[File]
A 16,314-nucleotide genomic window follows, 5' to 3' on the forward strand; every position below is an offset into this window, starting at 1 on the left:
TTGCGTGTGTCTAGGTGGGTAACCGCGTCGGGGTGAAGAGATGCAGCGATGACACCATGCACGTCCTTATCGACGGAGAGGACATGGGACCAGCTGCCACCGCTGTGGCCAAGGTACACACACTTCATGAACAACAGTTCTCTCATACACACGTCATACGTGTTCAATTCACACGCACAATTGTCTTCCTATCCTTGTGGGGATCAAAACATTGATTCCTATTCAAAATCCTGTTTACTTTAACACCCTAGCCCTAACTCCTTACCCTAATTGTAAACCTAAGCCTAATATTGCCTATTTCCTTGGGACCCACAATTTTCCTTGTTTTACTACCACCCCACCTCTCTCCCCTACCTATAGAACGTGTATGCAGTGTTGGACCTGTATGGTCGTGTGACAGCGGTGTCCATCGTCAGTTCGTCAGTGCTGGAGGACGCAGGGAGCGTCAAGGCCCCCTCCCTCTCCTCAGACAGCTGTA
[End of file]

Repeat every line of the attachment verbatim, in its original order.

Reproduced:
A 16,314-nucleotide genomic window follows, 5' to 3' on the forward strand; every position below is an offset into this window, starting at 1 on the left:
TTGCGTGTGTCTAGGTGGGTAACCGCGTCGGGGTGAAGAGATGCAGCGATGACACCATGCACGTCCTTATCGACGGAGAGGACATGGGACCAGCTGCCACCGCTGTGGCCAAGGTACACACACTTCATGAACAACAGTTCTCTCATACACACGTCATACGTGTTCAATTCACACGCACAATTGTCTTCCTATCCTTGTGGGGATCAAAACATTGATTCCTATTCAAAATCCTGTTTACTTTAACACCCTAGCCCTAACTCCTTACCCTAATTGTAAACCTAAGCCTAATATTGCCTATTTCCTTGGGACCCACAATTTTCCTTGTTTTACTACCACCCCACCTCTCTCCCCTACCTATAGAACGTGTATGCAGTGTTGGACCTGTATGGTCGTGTGACAGCGGTGTCCATCGTCAGTTCGTCAGTGCTGGAGGACGCAGGGAGCGTCAAGGCCCCCTCCCTCTCCTCAGACAGCTGTA